If there’s a case involving workplace injuries without the required coverage, the employer and its corporate officers can be held liable. Penalties assessed for failure to insure are not dischargeable in bankruptcy.
New Jersey Workers’ Compensation Self-Insurance Requirements
Approved businesses in New Jersey may self-insure by submitting an application to the Commissioner of the Department of Banking and Insurance. Approval is based upon the financial ability of the employer to meet state requirements. A self-insured employer has the option of handling its own workers’ comp claims or contracting with a third-party administrator.
How to File a New Jersey Workers’ Comp Claim
If your employee experiences a workplace injury or occupational illness, report it to your workers’ comp insurance carrier as soon as possible. Unlike some states, notice from your employee does not need to be in writing. If your employee fails to report their injury within 90 days, they may lose their right to collect benefits.
Once reported, your insurance company will complete a First Report of Injury form, then submit it to the New Jersey Division of Workers’ Compensation to begin the claim. The insurer then notifies your employee whether their claim qualifies for benefits. If it’s approved, the employee will begin receiving disability benefits. If their claim is denied, they may appeal the decision.
New Jersey Workers’ Compensation Insurance Frequently Asked Questions (FAQ)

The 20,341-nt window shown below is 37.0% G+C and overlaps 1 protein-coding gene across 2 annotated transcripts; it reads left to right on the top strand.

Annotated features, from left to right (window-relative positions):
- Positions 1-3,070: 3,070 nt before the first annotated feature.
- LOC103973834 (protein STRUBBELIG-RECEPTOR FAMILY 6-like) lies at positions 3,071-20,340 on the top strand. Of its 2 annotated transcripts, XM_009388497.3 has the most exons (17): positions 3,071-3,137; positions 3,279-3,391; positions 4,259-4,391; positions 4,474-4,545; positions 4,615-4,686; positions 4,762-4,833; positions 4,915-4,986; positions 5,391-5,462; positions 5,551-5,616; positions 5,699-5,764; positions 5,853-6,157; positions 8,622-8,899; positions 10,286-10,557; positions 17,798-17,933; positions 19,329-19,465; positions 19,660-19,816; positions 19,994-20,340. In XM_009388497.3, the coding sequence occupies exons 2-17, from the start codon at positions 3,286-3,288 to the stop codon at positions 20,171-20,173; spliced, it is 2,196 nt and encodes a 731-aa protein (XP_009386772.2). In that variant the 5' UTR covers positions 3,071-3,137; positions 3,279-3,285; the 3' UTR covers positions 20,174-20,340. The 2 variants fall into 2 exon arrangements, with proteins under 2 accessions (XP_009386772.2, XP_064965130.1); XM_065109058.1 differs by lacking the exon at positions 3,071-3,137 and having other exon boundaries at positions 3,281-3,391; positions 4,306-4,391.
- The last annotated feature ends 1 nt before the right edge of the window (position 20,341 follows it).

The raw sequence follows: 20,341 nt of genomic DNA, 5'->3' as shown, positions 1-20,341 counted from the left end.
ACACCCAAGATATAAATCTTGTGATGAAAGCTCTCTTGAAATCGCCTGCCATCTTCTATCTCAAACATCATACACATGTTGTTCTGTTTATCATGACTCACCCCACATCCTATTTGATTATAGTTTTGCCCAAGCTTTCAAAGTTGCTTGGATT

Workers’ compensation insurance regulations vary widely from state to state, making it complicated for business owners to understand. Here are a few commonly asked questions about workers’ comp in New Jersey.
Do I have to hold the jobs of workers who are out on workers’ compensation?
State law in New Jersey only prohibits the firing of an employee in retaliation for filing a workers’ comp claim or testifying at a hearing. If you terminate an employee because of their condition, they may be able to file a claim for violation of the Americans with Disabilities Act.
What can I do to control rising premium costs for workers’ compensation?
One of the most effective ways to help reduce your workers’ compensation costs is to establish a demonstrated commitment to safety. This might include establishing a formal employee safety training program, creating a return-to-work program for your employees, and maintaining open communication with your employees. Keep your number of claims low to help reduce rates.
How long must a worker be unable to work to qualify for workers’ compensation?
In New Jersey, employees must be unable to work for seven days, including holidays and weekends, before they are eligible for temporary disability benefits. The days do not need to be consecutive. Additionally, there is no waiting period to receive medical benefits or permanent disability benefits, if warranted.
Workers’ compensation insurance is a requirement for all businesses with at least one employee in New Jersey. It’s expensive, but it protects your business from liability by covering expenses for costly workplace injuries or illnesses. Keep your workers’ comp costs low by taking preventive measures to ensure a safe work environment.
The Hartford can help New Jersey employers find affordable workers’ compensation insurance. Its application process takes just minutes to complete, and it offers discounts for buying multiple commercial policies.